And no, I'm sorry, but we don't feel bad for her or Jonah, who feel a little unsure of their positions within the 118. It's nothing personal, but it feels like forever since we've just had the family vibes of the 118, and we don't need all these outside characters.
The original 118 crew is the one we fell in love with, and is it a crime to just want that dynamic back again?
Hopefully, this season is building towards steady growth for everyone, personally and professionally, and our favorite found family reuniting by the season's end.
- Eddie listening into the call while Hen was talking to Pauline, and it essentially spurring him to reach out to his former team member, was an excellent way of incorporating the call into both the theme and Eddie's journey.
- I've definitely said it before, but Hen will be a fabulous doctor one day.
- While Ravi has been criminally underused since his inception into the series, Albert's in a similar boat. He doesn't get much to do here, and we don't know what his life is like now or anything, but his conversation with Maddie was sweet. Finding that balance has to be incredibly challenging but necessary.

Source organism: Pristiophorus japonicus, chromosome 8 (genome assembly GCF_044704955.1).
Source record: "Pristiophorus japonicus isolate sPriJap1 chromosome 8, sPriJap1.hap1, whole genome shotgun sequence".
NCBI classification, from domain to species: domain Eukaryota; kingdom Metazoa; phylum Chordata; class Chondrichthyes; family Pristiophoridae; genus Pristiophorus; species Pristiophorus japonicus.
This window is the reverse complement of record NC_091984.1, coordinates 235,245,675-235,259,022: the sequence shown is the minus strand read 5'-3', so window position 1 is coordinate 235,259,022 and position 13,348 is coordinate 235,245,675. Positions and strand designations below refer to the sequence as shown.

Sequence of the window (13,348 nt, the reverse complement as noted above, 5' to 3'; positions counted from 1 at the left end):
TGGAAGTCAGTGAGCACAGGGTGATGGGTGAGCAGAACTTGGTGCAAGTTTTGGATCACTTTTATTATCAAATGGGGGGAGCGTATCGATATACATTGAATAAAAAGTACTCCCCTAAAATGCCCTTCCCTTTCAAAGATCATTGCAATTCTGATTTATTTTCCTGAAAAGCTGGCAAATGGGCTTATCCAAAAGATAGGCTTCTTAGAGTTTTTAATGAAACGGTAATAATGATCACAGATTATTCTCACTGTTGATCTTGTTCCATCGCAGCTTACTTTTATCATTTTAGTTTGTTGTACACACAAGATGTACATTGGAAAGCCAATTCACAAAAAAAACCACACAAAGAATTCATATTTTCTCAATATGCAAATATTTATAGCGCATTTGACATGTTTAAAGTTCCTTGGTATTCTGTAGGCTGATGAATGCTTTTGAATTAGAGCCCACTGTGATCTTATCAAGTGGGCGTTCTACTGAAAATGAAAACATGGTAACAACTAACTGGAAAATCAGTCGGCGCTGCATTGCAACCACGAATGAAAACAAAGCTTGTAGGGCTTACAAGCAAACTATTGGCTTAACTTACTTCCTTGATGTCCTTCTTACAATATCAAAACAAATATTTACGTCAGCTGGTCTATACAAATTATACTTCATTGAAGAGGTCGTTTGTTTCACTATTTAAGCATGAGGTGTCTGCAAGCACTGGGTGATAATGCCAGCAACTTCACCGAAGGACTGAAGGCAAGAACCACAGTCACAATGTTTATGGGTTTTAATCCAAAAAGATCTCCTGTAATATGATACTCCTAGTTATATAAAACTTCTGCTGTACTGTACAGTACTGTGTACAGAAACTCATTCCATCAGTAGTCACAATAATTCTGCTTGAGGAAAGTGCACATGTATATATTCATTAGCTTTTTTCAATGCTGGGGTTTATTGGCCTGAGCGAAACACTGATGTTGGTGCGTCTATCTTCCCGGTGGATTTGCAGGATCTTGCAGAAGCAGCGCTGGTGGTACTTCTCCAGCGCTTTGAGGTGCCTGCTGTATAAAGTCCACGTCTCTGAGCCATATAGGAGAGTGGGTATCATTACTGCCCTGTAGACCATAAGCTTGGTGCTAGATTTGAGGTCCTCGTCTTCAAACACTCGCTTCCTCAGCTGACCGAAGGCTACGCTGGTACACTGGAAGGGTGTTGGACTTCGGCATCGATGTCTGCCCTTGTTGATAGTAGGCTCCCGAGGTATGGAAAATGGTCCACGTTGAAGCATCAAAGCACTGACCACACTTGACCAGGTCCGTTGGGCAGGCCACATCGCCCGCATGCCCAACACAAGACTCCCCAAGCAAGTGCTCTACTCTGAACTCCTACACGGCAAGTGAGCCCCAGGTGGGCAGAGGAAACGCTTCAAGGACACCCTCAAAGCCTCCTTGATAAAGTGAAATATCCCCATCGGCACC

- Chris is getting so big! It feels like just yesterday he was just a little kid dressing up as Wolverine for Halloween, and now he's a little man! Where does the time go!
You can see the changes in this half of the season, and it does feel like the show is finding its footing again, but things are still a bit shaky. But they can course-correct if they move in the way I'm hoping they will.
Overall, this hour was solid, and I look forward to hearing what you guys thought in the comment section below! Make sure to watch 9-1-1 online right now, so you can join the conversation!
Whitney Evans is a staff writer for TV Fanatic. Follow her on Twitter.